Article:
The good news for ratepayers is they will only be subsidizing two power plants instead of three, but that begs the question of why the state is handing out guaranteed payments when LS Power managed to clear the auction without any subsidies. Clean energy advocates also question why the state is promoting the development of new fossil fuel plants when it has set aggressive targets for reducing greenhouse gas emissions.

In the past, administration officials defended the pilot program, saying whatever subsidies paid out by ratepayers will be more than offset by a drop in overall energy prices. A BPU-retained consultant said the new generating capacity could lower electricity prices by $1.8 billion over the 15 years of the contract.

Industry officials opposed the pilot, saying it would artificially depress power prices and disrupt a smoothly working market.

None of the winning bidders responded to requests for comments, nor did the BPU.

David Gaier, a spokesman for NRG Energy, said the company was disappointed it failed to clear, but added that it twill continue to develop the project on a sensible schedule.

It is unclear whether PSEG Power, which told analysts earlier this year it is considering building a new natural gas plant in Seawaren, sought to clear the plant in the auction. PSEG officials also had no comment on the auction.

Paul Patterson, an energy analyst at Glenrock Associates, described the results as a victory for the Christie administration. “It looks like New Jersey got its plants,” said Patterson, who described the auction results as surprising, given the low price of capacity payments in the region and the fact that two of the three LCAP projects cleared.

The capacity price for the entire PJM region, which covers 13 states and the District of Columbia and serves 60 million people, rose to $136 per megawatt. PJM officials blamed the rise on the retirement of dozens of power plants, primarily coal-fired units, because of tougher environmental regulations.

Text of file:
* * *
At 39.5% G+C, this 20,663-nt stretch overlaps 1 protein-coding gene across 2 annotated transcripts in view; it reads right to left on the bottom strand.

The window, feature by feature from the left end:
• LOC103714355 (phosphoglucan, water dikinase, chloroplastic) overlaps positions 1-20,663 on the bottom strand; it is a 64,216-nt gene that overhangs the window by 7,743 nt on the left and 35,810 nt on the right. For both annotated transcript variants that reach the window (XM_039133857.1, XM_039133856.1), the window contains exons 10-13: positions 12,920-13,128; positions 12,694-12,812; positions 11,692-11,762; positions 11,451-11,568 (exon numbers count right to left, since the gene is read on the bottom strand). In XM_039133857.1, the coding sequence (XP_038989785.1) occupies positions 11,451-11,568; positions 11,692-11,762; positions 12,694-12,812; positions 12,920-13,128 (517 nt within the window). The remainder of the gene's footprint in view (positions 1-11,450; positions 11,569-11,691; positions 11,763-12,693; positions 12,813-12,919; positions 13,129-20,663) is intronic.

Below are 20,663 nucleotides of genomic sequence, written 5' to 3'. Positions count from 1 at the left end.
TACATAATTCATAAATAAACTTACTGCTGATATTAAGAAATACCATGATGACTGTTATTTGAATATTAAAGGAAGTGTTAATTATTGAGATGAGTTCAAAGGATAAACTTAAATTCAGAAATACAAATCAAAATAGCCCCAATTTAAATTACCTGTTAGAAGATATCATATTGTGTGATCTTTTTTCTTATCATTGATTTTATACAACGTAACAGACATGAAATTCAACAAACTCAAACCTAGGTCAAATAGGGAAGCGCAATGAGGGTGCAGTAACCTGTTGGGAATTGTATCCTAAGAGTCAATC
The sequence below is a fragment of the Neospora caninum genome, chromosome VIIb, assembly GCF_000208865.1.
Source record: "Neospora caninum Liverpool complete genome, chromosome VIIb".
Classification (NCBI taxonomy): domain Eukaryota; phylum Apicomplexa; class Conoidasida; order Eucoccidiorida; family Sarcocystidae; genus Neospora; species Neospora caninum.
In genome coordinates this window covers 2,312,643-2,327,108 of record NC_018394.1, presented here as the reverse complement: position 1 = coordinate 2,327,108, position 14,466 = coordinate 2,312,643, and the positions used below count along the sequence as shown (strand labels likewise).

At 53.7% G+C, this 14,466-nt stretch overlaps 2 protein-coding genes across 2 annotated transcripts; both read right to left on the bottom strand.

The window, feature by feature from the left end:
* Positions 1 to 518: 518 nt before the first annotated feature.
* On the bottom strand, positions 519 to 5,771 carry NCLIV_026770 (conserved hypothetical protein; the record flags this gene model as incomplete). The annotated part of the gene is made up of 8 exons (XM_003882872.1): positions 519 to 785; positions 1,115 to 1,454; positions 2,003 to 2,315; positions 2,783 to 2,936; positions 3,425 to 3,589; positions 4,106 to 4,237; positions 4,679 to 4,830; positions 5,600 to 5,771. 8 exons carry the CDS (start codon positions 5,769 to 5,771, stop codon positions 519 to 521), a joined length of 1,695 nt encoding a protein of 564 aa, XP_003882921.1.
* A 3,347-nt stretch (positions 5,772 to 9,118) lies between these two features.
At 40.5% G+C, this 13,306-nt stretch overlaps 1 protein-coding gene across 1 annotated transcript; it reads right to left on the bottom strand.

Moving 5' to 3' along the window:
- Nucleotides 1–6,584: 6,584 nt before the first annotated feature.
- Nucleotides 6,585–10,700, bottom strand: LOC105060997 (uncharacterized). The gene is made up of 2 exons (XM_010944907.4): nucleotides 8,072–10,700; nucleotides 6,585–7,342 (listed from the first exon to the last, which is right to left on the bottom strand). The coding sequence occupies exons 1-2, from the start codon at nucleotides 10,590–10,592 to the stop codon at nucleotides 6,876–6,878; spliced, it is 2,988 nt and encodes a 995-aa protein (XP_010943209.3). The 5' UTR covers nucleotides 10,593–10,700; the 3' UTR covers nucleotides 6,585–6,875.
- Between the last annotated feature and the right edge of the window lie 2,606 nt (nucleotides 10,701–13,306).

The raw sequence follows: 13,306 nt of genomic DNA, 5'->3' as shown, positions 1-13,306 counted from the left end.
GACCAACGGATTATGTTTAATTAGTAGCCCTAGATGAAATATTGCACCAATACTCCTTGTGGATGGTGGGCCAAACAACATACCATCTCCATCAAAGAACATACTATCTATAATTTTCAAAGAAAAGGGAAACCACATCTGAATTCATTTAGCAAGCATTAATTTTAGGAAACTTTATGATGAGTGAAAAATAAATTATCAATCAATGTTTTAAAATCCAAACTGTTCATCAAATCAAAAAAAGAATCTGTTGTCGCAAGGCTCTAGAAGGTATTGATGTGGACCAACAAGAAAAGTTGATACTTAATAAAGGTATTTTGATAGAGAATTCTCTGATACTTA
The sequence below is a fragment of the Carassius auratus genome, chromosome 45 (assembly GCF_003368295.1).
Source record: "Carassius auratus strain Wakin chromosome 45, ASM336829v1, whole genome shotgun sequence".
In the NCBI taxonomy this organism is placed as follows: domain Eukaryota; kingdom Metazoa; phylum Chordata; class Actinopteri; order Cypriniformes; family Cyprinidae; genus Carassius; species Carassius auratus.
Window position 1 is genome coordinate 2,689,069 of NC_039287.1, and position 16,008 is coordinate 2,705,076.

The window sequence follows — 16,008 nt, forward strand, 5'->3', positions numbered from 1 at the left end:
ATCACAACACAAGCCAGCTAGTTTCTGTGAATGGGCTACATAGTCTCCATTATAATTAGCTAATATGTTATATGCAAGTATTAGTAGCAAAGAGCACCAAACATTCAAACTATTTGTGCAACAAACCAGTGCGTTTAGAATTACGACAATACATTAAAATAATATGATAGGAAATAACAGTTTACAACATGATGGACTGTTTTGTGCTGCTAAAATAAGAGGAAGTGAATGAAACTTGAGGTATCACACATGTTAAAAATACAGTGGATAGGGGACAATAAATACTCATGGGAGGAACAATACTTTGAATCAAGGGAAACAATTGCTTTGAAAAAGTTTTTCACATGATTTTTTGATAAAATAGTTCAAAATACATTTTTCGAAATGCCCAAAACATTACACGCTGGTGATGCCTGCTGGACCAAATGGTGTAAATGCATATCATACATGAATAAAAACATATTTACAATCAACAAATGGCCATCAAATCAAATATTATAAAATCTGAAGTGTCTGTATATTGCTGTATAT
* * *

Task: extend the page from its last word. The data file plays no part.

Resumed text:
“PJM is effectively, efficiently, and reliably handling a massive shift in generation from coal to natural gas,” said Andy Ott, a senior vice president at PJM.

For the Mid-Atlantic region, including New Jersey, the capacity price was set at $167 per megawatt, higher than the overall market, but significantly lower than capacity payments in northern New Jersey the previous year, when the price was $225 per megawatt.

“It’s fabulous,” said Hal Bozarth, executive director of the Chemistry Industry Council of New Jersey, a strong proponent of the LCAP program. “It will keep my clients and members’ electricity costs down,” he said.

The precise impact on customers’ bills is hard to gauge, in part, because capacity makes up a fairly small component of the overall retail bill, Ott said.

Overall, the auction secured a record 4,000 megawatts of new, mostly natural-gas-fired generation, according to PJM. In the region serving New Jersey, 2,313 megawatts of new generation cleared all but one plant in the state.

The auction, called the Reliability Pricing Model (RPM), is a source of much controversy in the region as officials in New Jersey and other states say it saddles customers with higher bills and discourages new power plants from being built.
In New Jersey, customers pay $1 billion more for their electricity because of the RPM system.